Johnson acknowledges need to avoid making political comments
Reflecting on recent statements he made on social media that were characterized by some as inappropriate for a senior public servant, Financial Secretary Marlon Johnson suggested he would not make the same remarks in the future.
“Social media is a sort of give and take,” said Johnson in a recent interview with The Nassau Guardian.
“I was having a conversation with a friend of mine and in hindsight I ought to have addressed the matter differently, given my role, and I appreciate that. And so, it is something I am mindful of as I move forward.”
Following the government’s announcement of the increase in value-added tax (VAT) from 7.5 percent to 12 percent, which took effect yesterday, Johnson made the rounds in the media.
He has also sought to make the case for the increase on social media.
In one post, a Facebook user suggested the Free National Movement won the election based on “misinformation”, noting that Johnson was doing “damage control” after the VAT hike announcement.
Johnson responded, “Misinformation? It has nothing to do with the actual performance of the previous administration? The four downgrades? The massive run up of debt after VAT? The inability to get Baha Mar open? The persistent scandals? In your view it was misinformation that caused the defeat of the former administration? Interesting.”
Former Minister of State for Finance Michael Halkitis cautioned Johnson to “leave the political talk to the politicians”.
He said he has never seen such a senior civil servant make political statements.
The VAT increase has been a highly controversial issue since it was announced on May 30.
Johnson acknowledged that it is not his role to get into arguments on matters of policy and “prop up personal policy or engage in politics”, but he will continue to engage people on social media.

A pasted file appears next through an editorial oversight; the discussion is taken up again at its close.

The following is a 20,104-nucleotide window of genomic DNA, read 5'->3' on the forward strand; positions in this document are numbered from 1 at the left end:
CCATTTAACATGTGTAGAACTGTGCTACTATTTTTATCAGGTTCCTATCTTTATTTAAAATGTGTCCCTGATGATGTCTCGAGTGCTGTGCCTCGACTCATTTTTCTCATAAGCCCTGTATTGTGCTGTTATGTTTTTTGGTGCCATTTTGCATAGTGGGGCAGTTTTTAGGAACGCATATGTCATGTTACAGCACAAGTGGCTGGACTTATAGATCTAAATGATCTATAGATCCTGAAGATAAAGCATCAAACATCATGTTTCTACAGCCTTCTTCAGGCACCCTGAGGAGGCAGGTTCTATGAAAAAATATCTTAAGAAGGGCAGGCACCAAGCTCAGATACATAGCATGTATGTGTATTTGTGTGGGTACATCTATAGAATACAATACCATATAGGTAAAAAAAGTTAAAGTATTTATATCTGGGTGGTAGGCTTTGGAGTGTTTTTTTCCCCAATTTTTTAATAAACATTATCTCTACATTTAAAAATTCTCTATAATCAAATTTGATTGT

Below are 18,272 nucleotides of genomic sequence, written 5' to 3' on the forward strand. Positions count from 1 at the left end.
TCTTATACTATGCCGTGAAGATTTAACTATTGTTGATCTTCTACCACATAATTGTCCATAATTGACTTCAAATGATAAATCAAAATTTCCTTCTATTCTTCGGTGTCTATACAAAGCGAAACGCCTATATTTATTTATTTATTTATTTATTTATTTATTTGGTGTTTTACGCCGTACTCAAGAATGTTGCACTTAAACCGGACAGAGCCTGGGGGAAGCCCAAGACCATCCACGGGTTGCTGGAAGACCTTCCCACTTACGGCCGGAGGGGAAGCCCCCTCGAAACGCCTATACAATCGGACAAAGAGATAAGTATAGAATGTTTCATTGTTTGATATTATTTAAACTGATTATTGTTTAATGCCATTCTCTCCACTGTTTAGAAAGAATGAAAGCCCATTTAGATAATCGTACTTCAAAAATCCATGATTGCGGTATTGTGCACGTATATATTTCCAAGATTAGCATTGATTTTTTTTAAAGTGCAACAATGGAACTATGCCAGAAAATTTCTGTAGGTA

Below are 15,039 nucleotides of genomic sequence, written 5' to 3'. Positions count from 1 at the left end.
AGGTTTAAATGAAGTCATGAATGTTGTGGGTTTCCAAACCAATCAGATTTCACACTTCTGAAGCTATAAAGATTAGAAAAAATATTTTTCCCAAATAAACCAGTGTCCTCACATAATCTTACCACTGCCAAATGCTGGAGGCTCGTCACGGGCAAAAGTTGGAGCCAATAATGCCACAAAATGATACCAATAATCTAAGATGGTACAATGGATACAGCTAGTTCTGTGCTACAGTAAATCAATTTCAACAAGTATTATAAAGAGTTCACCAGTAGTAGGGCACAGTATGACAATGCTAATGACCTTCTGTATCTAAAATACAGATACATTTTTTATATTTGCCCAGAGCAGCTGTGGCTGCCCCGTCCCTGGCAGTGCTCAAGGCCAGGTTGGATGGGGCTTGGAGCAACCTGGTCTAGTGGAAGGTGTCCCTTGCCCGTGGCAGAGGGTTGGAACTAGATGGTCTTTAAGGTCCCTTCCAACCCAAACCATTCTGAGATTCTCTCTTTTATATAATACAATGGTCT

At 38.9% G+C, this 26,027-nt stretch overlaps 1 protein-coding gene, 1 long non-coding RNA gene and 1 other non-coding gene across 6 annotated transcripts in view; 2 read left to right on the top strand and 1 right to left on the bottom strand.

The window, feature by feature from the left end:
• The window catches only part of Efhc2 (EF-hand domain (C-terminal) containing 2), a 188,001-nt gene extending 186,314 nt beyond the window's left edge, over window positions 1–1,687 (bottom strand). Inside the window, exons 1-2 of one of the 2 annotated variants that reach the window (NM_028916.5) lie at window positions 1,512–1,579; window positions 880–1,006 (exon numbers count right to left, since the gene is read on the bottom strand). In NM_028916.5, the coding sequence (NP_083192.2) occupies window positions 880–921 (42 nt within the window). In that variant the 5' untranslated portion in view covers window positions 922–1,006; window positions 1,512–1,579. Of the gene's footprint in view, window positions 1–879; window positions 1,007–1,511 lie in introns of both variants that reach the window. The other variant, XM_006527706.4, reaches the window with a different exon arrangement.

“People may query, [but] if I have had 400 exchanges, and they found one questionable, that doesn’t seem to me to be a problem,” he said.
“I certainly have to be circumspect and recognize that, yes, I have to be very, very careful and judicious in what I say, but I certainly intend to continue to engage people on matters within my remit.”
Asked whether the government gave him the green light to go on the attack, Johnson said he has received no such instructions from anyone.
“We live in an open democracy so people have a right to express their view and opinion on any matter,” Johnson said.
“Part of the role of the permanent secretaries [and] the financial secretary has always been to speak on matters of fact, matters of budgetary explanations.
“…I was able to go and find, right online, on YouTube, examples of the former financial secretaries giving speeches explaining government policy.
“My role is not to defend the government’s policy or to give views on any particular policy, but it is just to, as part of the explanation, as I’m doing now, to explain matters of fact, and illuminate on existing government policy.
“That hasn’t been different, in my view, from what the former financial secretaries would have done – going to speaking engagements, going on television to speak to that.”